Also, contingency ends on you if its material component is ever not on your person.

The spell's material component is:

(a statuette of yourself carved from ivory and decorated with gems worth at least 1,500 gp)

Which is a peculiar use of material component even among enduring spells. The statue of ones self having to be on the person doubles down on the self centered nature of the spell.

If edge cases are fun for your group

Some groups enjoy pushing game systems to their edge cases or breaking points. If this is fun for the people you play the game with, then the strict wording of this spell is an entertainment treasure trove.

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    \$\begingroup\$ Note that Scrying has range Self as well. And it also requires a focus that you need to have. Does that imply that you can Scry only things directly affecting you anyway? If not, why would it imply that for Contingency? \$\endgroup\$ – Mołot Jan 13 '20 at 14:14
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    \$\begingroup\$ @Mołot The self nature of scrying states that it can only directly affect you. "You can see and hear a particular creature you choose that is on the same plane of existence as you." It's clear that you can't cast scrying and let someone else see the creature (or location) of choice. It's not the same situation as scrying doesn't specify anything about circumstances nor does not say the spell ends if the focus leaves the caster's possession before the duration runs out. \$\endgroup\$ – GcL Jan 13 '20 at 16:25
  • \$\begingroup\$ so in Contingency you is about who cast the spells and who describes circumstances. You can't let anyone else describe them circumstances or cast the spells. \$\endgroup\$ – Mołot Jan 13 '20 at 16:28
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    \$\begingroup\$ @Mołot The caster has to cast both spells on themselves and the circumstances have to be about them, yes. \$\endgroup\$ – GcL Jan 13 '20 at 16:38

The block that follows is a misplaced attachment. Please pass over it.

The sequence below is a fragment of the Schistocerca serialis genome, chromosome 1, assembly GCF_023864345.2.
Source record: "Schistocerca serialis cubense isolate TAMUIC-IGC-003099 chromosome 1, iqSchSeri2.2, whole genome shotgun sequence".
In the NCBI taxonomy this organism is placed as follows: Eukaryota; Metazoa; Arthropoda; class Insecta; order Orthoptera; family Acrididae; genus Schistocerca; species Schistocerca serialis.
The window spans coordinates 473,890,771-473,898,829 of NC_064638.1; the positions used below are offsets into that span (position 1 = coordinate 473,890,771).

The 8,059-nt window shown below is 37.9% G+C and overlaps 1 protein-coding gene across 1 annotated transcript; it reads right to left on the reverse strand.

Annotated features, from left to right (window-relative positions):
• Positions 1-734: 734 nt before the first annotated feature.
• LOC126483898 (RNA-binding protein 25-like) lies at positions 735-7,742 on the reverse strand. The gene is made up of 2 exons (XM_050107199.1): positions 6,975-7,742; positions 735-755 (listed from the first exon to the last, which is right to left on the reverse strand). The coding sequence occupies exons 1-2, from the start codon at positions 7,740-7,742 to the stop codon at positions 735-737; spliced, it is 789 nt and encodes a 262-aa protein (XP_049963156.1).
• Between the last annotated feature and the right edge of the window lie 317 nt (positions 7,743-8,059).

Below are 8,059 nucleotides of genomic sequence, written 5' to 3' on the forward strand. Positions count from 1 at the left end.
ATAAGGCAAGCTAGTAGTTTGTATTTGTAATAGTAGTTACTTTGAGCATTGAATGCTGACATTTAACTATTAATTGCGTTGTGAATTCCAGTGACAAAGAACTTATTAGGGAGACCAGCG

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    \$\begingroup\$ "The spell's range is self, and that's what it should be operating on." Contingency is a magical effect that waits until something happens then casts a spell on yourself. That is why it has a range of self. Scry has the same situation, it lets you "see and hear a particular creature", it doesn't make sense to say that since Scry has a range of "self" you can only see and hear "yourself". While Scry and Contingency only affect yourself, they have effects that go beyond yourself. \$\endgroup\$ – user-024673 Jan 14 '20 at 5:25

By the way the effect is described, it’s limited to the situation immediately around you. That’s what “circumstance” means.

a condition, detail, part, or attribute, with respect to time, place, manner, agent, etc., that accompanies, determines, or modifies a fact or event; a modifying or influencing factor: Do not judge his behavior without considering every circumstance.

The circumstances of the spell are the details, parts, etc. affecting where the ongoing contingency spell exists. It doesn’t include other places, events, or times. (No sensing events in the future, across a continent, or on another Earth!)


There are no limitations

There are no limits written into the spell, so we can deduce there are no limits.

  • Is there a distance limit? There are no limits.
  • Is it affected by Nondetection? Contingency is neither divination nor a scrying sensor
  • Is it affected by Antimagic Field? Contingency is a spell and thus "can't protrude into [the field]"
  • Is it affected by anti-divination wards? Contingency is not divination.
  • Can the caster set a trigger that they can produce? There are no limits, so yes.
  • Can you have a multi-clause circumstance? There are no limits, so yes. You could have a 10 page circumstance if you want.
  • Can it trigger on Mental circumstances? There are no limits, so yes. You could have the spell message you "Bob is a liar!" when Bob lies to you.

Remember there are some limitations to contingency. You can only have 1 contingency active, the spell it casts has to target yourself, it takes 10 minutes to cast, lasts only 10 days, requires a 1500gp specially made statue which you need to keep on you at all times, and the spell activates immediately without any choice.

  • \$\begingroup\$ So what would happen (using your description) if the trigger is "King Leo XIII Dies" and 5 days later King Leo XIII dies while inside of an Antimagic Field (just for fun, let's say the Field is dispelled 2 days after that)? \$\endgroup\$ – Gramor Fale Jan 17 '20 at 21:24
  • \$\begingroup\$ @GramorFale Contingency would not penetrate the field and thus would not trigger. 2 days later when the field is dispelled it would trigger. \$\endgroup\$ – user-024673 Jan 18 '20 at 1:00